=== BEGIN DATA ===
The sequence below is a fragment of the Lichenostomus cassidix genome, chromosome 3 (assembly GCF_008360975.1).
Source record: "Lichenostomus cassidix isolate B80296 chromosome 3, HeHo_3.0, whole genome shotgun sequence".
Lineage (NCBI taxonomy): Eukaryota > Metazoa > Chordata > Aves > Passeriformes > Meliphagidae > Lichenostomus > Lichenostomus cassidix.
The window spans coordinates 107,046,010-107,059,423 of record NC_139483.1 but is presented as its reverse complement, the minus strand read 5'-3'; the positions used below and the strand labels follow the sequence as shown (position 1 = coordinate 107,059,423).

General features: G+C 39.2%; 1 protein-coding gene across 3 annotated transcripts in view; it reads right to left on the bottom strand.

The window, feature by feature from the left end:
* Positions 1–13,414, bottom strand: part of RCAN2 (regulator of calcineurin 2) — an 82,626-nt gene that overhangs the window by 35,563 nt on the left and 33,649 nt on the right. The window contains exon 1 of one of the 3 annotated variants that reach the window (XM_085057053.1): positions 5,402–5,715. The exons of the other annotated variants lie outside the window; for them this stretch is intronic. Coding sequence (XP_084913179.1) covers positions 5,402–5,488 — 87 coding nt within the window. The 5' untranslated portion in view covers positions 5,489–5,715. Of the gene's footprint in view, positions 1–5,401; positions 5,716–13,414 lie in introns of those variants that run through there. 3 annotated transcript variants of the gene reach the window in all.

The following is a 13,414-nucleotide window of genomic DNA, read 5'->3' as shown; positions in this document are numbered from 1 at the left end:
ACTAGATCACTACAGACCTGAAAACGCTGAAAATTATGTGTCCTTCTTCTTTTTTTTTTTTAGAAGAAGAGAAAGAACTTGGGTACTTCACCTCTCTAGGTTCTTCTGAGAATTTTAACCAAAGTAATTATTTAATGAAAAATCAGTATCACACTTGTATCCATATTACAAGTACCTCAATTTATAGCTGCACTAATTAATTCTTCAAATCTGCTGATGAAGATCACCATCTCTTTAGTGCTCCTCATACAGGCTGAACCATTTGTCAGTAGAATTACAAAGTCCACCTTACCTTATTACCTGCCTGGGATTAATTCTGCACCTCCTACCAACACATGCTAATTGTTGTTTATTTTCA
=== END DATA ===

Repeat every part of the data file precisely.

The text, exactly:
The sequence below is a fragment of the Lichenostomus cassidix genome, chromosome 3 (assembly GCF_008360975.1).
Source record: "Lichenostomus cassidix isolate B80296 chromosome 3, HeHo_3.0, whole genome shotgun sequence".
Lineage (NCBI taxonomy): Eukaryota > Metazoa > Chordata > Aves > Passeriformes > Meliphagidae > Lichenostomus > Lichenostomus cassidix.
The window spans coordinates 107,046,010-107,059,423 of record NC_139483.1 but is presented as its reverse complement, the minus strand read 5'-3'; the positions used below and the strand labels follow the sequence as shown (position 1 = coordinate 107,059,423).

General features: G+C 39.2%; 1 protein-coding gene across 3 annotated transcripts in view; it reads right to left on the bottom strand.

The window, feature by feature from the left end:
* Positions 1–13,414, bottom strand: part of RCAN2 (regulator of calcineurin 2) — an 82,626-nt gene that overhangs the window by 35,563 nt on the left and 33,649 nt on the right. The window contains exon 1 of one of the 3 annotated variants that reach the window (XM_085057053.1): positions 5,402–5,715. The exons of the other annotated variants lie outside the window; for them this stretch is intronic. Coding sequence (XP_084913179.1) covers positions 5,402–5,488 — 87 coding nt within the window. The 5' untranslated portion in view covers positions 5,489–5,715. Of the gene's footprint in view, positions 1–5,401; positions 5,716–13,414 lie in introns of those variants that run through there. 3 annotated transcript variants of the gene reach the window in all.

The following is a 13,414-nucleotide window of genomic DNA, read 5'->3' as shown; positions in this document are numbered from 1 at the left end:
ACTAGATCACTACAGACCTGAAAACGCTGAAAATTATGTGTCCTTCTTCTTTTTTTTTTTTAGAAGAAGAGAAAGAACTTGGGTACTTCACCTCTCTAGGTTCTTCTGAGAATTTTAACCAAAGTAATTATTTAATGAAAAATCAGTATCACACTTGTATCCATATTACAAGTACCTCAATTTATAGCTGCACTAATTAATTCTTCAAATCTGCTGATGAAGATCACCATCTCTTTAGTGCTCCTCATACAGGCTGAACCATTTGTCAGTAGAATTACAAAGTCCACCTTACCTTATTACCTGCCTGGGATTAATTCTGCACCTCCTACCAACACATGCTAATTGTTGTTTATTTTCA